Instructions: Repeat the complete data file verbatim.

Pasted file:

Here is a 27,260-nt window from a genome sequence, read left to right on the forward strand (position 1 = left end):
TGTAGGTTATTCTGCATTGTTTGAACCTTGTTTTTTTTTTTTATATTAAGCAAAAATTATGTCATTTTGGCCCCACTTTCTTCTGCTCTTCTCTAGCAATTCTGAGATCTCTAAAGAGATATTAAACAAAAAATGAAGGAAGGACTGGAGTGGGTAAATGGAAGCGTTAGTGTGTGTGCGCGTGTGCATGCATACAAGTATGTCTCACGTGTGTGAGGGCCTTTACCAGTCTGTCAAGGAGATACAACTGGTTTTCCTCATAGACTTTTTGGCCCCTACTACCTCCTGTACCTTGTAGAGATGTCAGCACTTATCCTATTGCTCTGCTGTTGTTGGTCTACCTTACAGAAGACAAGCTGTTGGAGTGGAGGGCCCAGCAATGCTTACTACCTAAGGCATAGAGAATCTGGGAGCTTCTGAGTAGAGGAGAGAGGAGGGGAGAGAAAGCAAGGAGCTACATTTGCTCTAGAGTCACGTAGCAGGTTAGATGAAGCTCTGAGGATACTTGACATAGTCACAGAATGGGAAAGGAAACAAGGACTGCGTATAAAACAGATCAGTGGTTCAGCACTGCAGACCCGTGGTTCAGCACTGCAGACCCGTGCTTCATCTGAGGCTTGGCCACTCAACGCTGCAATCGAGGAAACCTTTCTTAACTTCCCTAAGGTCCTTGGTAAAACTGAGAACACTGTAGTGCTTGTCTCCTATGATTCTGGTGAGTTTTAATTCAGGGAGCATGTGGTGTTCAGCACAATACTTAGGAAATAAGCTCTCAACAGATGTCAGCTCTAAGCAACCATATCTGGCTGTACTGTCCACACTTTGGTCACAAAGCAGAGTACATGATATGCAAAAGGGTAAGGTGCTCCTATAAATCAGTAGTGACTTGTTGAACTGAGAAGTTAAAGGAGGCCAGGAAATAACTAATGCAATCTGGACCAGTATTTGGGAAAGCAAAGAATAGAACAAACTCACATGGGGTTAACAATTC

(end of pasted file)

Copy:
Here is a 27,260-nt window from a genome sequence, read left to right on the forward strand (position 1 = left end):
TGTAGGTTATTCTGCATTGTTTGAACCTTGTTTTTTTTTTTTATATTAAGCAAAAATTATGTCATTTTGGCCCCACTTTCTTCTGCTCTTCTCTAGCAATTCTGAGATCTCTAAAGAGATATTAAACAAAAAATGAAGGAAGGACTGGAGTGGGTAAATGGAAGCGTTAGTGTGTGTGCGCGTGTGCATGCATACAAGTATGTCTCACGTGTGTGAGGGCCTTTACCAGTCTGTCAAGGAGATACAACTGGTTTTCCTCATAGACTTTTTGGCCCCTACTACCTCCTGTACCTTGTAGAGATGTCAGCACTTATCCTATTGCTCTGCTGTTGTTGGTCTACCTTACAGAAGACAAGCTGTTGGAGTGGAGGGCCCAGCAATGCTTACTACCTAAGGCATAGAGAATCTGGGAGCTTCTGAGTAGAGGAGAGAGGAGGGGAGAGAAAGCAAGGAGCTACATTTGCTCTAGAGTCACGTAGCAGGTTAGATGAAGCTCTGAGGATACTTGACATAGTCACAGAATGGGAAAGGAAACAAGGACTGCGTATAAAACAGATCAGTGGTTCAGCACTGCAGACCCGTGGTTCAGCACTGCAGACCCGTGCTTCATCTGAGGCTTGGCCACTCAACGCTGCAATCGAGGAAACCTTTCTTAACTTCCCTAAGGTCCTTGGTAAAACTGAGAACACTGTAGTGCTTGTCTCCTATGATTCTGGTGAGTTTTAATTCAGGGAGCATGTGGTGTTCAGCACAATACTTAGGAAATAAGCTCTCAACAGATGTCAGCTCTAAGCAACCATATCTGGCTGTACTGTCCACACTTTGGTCACAAAGCAGAGTACATGATATGCAAAAGGGTAAGGTGCTCCTATAAATCAGTAGTGACTTGTTGAACTGAGAAGTTAAAGGAGGCCAGGAAATAACTAATGCAATCTGGACCAGTATTTGGGAAAGCAAAGAATAGAACAAACTCACATGGGGTTAACAATTC